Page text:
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Riyadh Court Upholds Death Sentence of Two Bahraini Youths

Riyadh Court Upholds Death Sentence of Two Bahraini Youths
folder_openMiddle East... access_timeone month ago
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By Staff, Agencies

A top Saudi court upheld death sentences of two young Bahraini nationals over trumped-up terror charges.

The Riyadh-based supreme court of appeals sentenced Sadiq Majid Thamer and Jaafar Mohammed Sultan to death after alleging that they have been found guilty of “smuggling explosives” into the kingdom and “involved in terrorist activities.”

Human rights organizations and an opposition protest movement described the rulings as “unfair and arbitrary,” saying they were issued based on confessions extracted under torture.

This come as social media activists have launched campaigns in solidarity with the two Bahraini youths, with human rights organizations and campaigners calling for an end to the “unjust” ruling and their immediate release.

Bahrain’s February 14 Revolution Youth Coalition held the Saudi regime fully responsible for the youths’ safety, calling on the United Nations Secretary-General Antonio Guterres to take on his duties and intervene urgently to stop the crime.

The Bahraini opposition movement also called on the international community to stand up against Saudi King Salman and Crown Prince Mohammed bin Salman, and prevent the death sentences from being carried out.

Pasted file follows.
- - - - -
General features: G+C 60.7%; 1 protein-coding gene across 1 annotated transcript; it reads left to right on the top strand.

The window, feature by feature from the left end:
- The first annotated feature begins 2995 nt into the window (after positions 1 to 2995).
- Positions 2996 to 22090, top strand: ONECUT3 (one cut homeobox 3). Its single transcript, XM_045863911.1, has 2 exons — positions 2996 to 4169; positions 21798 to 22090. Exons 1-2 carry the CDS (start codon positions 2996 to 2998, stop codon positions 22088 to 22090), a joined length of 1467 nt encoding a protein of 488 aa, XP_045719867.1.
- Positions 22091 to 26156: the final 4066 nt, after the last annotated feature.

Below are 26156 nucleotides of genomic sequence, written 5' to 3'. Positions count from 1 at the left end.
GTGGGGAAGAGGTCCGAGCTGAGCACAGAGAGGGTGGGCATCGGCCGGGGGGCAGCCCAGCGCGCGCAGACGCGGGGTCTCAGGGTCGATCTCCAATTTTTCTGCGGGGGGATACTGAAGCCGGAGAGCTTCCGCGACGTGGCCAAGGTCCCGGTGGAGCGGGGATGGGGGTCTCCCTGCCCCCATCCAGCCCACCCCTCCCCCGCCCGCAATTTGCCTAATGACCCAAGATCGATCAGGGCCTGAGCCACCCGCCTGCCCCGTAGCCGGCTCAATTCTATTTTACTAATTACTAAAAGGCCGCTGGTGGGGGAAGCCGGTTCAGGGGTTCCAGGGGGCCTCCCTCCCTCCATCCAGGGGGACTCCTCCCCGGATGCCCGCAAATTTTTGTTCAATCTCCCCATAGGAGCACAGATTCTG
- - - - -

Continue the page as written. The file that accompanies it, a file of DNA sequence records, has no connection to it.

The Coalition demanded swift action to save the lives of the two young Bahraini nationals before it gets too late, considering Bahrain’s ruling Khalifah regime as a partner in any criminal action against the Arab nation.

Sultan and Thamer were arrested in May 2015 along the King Fahd Causeway, which connects Saudi Arabia and Bahrain.

They were held incommunicado for months after their arrest. The Bahraini youths were subjected to systematic and fatal torture with the aim of extracting false confessions from them.

Ever since bin Salman became Saudi Arabia’s de facto leader in 2017, the kingdom has arrested dozens of activists, bloggers, intellectuals and others perceived as political opponents, showing almost zero tolerance for dissent even in the face of international condemnations of the crackdown.

Muslim scholars have been executed and women’s rights campaigners have been put behind bars and tortured as freedom of expression, association, and belief continue to be denied.

Over the past years, Riyadh has also redefined its anti-terrorism laws to target activism.

Bahrain’s most prominent cleric Ayatollah Sheikh Isa Qassim has said that drawing up a new constitution is the only way out of the political crisis in the protest-hit tiny Gulf kingdom, urging the regime in Manama to pursue an agreement with the Bahraini opposition instead of increasingly suppressing dissent.

Demonstrations have been held in Bahrain on a regular basis ever since a popular uprising began in mid-February 2011.

The participants demand that the Al Khalifah regime relinquish power and allow a just system representing all Bahrainis to be established.

Manama, however, has gone to great lengths to clamp down on any sign of dissent.

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